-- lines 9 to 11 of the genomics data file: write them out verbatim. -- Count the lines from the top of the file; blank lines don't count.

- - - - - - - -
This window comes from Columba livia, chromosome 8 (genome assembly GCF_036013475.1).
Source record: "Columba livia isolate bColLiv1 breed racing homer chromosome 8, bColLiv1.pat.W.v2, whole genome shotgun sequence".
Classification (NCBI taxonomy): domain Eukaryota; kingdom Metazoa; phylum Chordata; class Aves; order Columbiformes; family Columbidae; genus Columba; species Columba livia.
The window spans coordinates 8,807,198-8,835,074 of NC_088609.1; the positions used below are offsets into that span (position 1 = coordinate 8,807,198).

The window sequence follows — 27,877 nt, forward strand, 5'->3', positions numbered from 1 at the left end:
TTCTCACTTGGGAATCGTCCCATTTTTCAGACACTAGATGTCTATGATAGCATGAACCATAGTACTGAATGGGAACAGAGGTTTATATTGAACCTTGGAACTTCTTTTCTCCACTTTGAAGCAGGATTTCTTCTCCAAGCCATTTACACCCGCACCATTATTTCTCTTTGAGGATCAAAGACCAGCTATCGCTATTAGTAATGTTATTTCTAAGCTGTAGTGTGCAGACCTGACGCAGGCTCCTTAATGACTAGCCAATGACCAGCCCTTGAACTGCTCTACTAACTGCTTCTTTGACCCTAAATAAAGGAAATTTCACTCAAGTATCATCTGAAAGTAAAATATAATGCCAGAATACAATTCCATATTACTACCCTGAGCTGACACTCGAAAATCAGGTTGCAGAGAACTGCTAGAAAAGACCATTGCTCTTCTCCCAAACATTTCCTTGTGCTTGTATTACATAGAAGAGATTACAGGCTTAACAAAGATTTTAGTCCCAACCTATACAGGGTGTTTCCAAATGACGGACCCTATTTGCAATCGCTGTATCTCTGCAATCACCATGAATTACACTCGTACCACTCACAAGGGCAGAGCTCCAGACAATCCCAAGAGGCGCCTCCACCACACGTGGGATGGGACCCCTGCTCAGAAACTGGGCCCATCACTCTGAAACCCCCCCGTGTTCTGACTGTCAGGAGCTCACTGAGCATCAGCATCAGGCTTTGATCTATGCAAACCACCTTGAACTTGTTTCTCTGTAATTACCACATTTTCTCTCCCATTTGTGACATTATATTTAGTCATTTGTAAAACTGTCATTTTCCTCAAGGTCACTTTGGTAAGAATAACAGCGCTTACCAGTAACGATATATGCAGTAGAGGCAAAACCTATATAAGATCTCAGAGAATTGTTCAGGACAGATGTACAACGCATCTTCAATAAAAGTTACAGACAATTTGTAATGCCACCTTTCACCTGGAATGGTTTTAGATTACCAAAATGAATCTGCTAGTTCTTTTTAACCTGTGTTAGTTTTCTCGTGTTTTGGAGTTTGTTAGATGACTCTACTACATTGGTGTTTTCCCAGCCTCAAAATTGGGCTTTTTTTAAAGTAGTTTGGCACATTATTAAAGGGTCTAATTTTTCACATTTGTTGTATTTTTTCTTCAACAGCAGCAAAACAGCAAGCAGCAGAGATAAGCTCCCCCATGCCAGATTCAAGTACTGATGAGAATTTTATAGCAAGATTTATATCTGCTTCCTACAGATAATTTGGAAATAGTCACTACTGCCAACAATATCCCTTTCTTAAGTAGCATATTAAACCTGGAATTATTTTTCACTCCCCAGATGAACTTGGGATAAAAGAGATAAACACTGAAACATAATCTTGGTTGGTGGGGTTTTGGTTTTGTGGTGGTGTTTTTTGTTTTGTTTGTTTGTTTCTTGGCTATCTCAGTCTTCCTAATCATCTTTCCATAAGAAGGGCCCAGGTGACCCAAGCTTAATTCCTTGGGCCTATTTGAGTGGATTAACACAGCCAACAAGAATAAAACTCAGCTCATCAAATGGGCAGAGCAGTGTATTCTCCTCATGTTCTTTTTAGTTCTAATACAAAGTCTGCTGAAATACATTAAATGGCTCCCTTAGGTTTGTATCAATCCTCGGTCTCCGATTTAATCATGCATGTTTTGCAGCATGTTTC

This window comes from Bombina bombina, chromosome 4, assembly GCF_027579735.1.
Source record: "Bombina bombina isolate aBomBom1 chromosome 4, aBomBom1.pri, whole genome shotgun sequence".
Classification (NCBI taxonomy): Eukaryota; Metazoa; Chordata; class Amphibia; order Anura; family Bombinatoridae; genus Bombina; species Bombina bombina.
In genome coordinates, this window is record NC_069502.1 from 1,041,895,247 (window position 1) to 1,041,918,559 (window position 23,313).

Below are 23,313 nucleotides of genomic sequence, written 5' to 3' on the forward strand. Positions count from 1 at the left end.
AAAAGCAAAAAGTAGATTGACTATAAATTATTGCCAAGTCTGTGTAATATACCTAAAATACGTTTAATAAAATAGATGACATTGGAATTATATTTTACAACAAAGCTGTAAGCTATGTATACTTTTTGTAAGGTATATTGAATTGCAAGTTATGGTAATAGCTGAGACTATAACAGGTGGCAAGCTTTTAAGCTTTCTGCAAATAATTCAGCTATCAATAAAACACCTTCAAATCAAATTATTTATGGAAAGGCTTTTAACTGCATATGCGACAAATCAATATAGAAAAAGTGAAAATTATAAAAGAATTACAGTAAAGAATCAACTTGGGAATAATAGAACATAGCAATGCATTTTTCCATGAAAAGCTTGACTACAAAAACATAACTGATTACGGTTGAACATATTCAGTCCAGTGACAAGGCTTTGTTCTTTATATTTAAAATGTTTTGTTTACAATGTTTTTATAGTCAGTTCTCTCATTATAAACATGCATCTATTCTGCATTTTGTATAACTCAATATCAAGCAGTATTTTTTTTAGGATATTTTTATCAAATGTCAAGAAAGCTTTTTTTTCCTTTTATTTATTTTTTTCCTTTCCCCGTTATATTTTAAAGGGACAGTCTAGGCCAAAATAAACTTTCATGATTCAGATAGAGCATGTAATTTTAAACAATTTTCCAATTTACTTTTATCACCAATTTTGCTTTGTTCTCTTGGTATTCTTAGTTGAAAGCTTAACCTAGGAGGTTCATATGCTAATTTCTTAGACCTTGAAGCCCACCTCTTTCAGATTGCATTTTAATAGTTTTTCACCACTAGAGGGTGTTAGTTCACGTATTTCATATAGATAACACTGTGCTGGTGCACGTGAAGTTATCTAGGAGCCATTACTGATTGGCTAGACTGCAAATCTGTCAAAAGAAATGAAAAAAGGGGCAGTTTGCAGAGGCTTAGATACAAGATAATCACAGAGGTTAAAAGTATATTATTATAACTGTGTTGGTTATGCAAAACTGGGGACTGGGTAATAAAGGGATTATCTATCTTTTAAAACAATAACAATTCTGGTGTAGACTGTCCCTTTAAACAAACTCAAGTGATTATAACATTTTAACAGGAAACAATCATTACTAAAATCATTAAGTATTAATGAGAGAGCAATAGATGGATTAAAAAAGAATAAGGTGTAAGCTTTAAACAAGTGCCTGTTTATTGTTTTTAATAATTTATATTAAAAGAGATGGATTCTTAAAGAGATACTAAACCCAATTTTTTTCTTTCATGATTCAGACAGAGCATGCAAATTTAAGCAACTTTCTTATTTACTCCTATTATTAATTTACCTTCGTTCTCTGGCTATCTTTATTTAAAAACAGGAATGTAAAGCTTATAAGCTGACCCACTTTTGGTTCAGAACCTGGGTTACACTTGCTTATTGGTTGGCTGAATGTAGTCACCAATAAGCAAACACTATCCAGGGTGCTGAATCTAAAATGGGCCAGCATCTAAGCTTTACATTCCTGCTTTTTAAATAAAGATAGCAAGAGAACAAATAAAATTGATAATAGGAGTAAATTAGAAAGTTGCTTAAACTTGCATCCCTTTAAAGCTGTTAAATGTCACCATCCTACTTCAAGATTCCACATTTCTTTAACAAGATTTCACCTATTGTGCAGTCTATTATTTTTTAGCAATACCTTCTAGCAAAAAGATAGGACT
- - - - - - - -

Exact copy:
Classification (NCBI taxonomy): Eukaryota; Metazoa; Chordata; class Amphibia; order Anura; family Bombinatoridae; genus Bombina; species Bombina bombina.
In genome coordinates, this window is record NC_069502.1 from 1,041,895,247 (window position 1) to 1,041,918,559 (window position 23,313).

Below are 23,313 nucleotides of genomic sequence, written 5' to 3' on the forward strand. Positions count from 1 at the left end.